Above: Tim, as seen from Ali’s hammock.
The dissertation has come and gone, and the semester has finished. The street behind our house, which is usually filled with undergrads, is quiet. The university parking lot is mostly empty. The coffee shops have plenty of seats available.
There is always a bit of a shock when the intensity of the semester comes to its sudden end. There is no slow transition from semester to break. Quite the opposite. The semester reaches its highest pitch (finals week) right before it gives way to summer. 100mph to 0. And this is especially the case this year.
On the one hand, the summer is an incredible luxury. There is time to study, to read books that have been waiting patiently on the shelf (or in the basement), to ride our bikes, etc. Compared to what most people have to do day in and day out, it is truly a gift to have such time. But yet, it also requires an adjustment period. How do you structure a day when there is no one and nothing else to structure it for you? When exactly do you work, and for how long, and doing what? “Improve my German,” “write an article,” “read books X, Y, Z” sound nice, but how do those plans translate into a weekday at 2pm in the middle of June?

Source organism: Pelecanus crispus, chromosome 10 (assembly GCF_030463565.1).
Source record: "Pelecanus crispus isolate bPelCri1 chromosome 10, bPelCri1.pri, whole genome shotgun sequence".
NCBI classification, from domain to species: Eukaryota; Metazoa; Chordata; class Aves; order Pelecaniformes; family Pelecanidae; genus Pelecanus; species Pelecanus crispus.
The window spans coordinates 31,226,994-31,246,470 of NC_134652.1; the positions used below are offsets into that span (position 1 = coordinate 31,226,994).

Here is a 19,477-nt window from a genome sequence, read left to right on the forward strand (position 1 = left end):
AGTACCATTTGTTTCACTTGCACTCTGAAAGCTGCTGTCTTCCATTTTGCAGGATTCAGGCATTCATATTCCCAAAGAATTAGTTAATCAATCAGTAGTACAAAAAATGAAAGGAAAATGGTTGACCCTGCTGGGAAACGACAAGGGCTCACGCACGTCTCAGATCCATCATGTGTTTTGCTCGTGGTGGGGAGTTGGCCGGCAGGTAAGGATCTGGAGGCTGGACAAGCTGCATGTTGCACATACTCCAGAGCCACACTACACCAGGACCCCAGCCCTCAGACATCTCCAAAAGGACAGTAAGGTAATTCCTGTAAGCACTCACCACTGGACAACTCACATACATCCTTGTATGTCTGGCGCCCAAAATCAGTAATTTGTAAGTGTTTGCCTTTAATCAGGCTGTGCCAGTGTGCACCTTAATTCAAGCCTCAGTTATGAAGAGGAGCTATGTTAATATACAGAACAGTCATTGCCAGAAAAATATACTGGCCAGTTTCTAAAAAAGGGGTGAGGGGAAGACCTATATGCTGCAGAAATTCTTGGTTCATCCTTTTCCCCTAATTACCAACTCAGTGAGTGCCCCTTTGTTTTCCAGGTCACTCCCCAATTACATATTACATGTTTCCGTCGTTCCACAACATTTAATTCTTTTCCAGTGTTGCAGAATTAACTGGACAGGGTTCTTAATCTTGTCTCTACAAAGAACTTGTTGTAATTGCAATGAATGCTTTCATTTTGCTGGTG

In response, Ali and I have both been working on developing good habits that help us to make meaningful use of time. One such habit has been our nightly walks to Bryn Mawr College to stretch out in the hammocks. I try to leave my phone at home or in my pocket, and once in a while, I am actually successful at this. As much as anything else, the hammocks have been a way for us to practice slowing down and enjoying each day for what it is.